We typed five microsatellite loci in 52 landraces of Italian emmer wheat to determine if genetic analysis of cereals can provide information relevant to the spread of agriculture. Each of the five loci was polymorphic with 43 allele combinations identified in the 52 landraces. The allele combinations fell into two groups. Group 1 comprised 27 genotypes found in 42 landraces and Group 2 comprised 15 genotypes found in 10 landraces. The landraces with Group 1 genotypes showed a strong correlation between geographical and genetic distances (r = 0.601, p <0.001) but those with Group 2 genotypes did not (r = 0.116, p = 0.244). We inferred that the Group 1 landraces might therefore retain a phylogeographical structure that reflects ancient events. We present a phylogeographical model for the spread of agriculture that enables the point of origin of crop cultivation to be predicted by comparison between the genetic and geographical distances between landraces. We applied this model to the Group 1 landraces by positioning 131 hypothetical points of origin around the coastline and northern border of Italy. The highest correlation coefficients between genetic and geographical distances were seen for hypothetical points of origin located on the coast of northern Puglia. We repeated the analysis with 1040 hypothetical points of origin located within the Italian peninsula. Again, the highest correlation coefficients were located in northern Puglia. These predicted points of origin correspond with the location of the earliest agricultural sites in Italy. The results show that plant genetics can be used to study the spread of agriculture. © 2009 Elsevier Ltd. All rights reserved.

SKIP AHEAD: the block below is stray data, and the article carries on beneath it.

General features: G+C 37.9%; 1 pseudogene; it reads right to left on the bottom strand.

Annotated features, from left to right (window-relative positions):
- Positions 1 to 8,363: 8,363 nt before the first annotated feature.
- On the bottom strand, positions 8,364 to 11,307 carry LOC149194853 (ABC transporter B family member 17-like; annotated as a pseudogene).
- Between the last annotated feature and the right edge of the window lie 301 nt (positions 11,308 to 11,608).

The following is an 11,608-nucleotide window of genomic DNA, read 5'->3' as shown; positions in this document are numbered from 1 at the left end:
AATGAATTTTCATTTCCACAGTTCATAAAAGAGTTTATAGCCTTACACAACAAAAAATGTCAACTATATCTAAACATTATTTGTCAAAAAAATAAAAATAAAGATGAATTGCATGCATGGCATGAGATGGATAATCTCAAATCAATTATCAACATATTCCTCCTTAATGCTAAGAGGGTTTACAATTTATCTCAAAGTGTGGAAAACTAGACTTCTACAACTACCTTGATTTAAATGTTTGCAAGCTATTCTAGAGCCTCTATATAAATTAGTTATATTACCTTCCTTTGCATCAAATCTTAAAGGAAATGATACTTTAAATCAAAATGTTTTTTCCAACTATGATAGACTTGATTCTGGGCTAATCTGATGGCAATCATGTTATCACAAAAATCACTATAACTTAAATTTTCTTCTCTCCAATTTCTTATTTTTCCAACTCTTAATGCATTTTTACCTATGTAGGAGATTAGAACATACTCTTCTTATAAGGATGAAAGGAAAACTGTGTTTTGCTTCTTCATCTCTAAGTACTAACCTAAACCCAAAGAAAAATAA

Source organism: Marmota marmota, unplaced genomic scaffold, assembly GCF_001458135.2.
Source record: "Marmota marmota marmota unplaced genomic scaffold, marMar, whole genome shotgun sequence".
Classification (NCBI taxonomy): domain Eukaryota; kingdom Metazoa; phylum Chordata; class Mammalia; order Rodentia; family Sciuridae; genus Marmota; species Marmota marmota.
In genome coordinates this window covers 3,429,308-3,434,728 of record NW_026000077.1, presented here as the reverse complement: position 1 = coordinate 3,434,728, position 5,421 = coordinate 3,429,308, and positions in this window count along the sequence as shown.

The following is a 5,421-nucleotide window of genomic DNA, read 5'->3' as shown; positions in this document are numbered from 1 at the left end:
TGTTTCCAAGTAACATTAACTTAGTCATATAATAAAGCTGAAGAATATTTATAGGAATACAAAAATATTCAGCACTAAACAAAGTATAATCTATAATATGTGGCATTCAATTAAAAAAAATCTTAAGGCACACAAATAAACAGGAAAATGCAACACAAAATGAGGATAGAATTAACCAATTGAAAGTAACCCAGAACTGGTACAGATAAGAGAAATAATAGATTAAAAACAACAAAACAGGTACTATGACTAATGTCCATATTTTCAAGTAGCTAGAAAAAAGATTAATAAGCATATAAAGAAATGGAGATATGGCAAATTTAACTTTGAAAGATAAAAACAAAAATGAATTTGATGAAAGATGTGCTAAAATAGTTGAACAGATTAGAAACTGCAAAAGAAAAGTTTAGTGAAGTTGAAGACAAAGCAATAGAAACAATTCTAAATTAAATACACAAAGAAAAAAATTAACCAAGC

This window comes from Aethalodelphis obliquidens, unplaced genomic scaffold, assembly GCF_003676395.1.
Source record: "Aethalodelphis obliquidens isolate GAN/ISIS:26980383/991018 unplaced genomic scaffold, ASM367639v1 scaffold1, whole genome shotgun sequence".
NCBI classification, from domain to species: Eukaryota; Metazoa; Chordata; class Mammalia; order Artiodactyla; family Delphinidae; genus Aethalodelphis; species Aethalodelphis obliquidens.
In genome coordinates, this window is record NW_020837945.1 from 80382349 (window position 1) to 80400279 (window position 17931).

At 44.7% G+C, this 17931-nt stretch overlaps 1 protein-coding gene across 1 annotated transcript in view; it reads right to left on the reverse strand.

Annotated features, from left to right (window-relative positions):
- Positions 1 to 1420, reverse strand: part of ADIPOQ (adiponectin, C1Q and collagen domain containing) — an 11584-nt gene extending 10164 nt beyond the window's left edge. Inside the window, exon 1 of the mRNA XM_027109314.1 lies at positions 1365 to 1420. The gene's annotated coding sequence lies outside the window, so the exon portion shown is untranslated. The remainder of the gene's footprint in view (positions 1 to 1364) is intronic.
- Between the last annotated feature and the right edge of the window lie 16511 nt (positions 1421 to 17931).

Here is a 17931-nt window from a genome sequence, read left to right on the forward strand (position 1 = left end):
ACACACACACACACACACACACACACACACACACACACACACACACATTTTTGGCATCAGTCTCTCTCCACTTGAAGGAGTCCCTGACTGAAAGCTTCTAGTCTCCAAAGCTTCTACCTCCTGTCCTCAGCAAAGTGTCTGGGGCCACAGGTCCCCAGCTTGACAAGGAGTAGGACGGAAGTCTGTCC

- Emmer wheat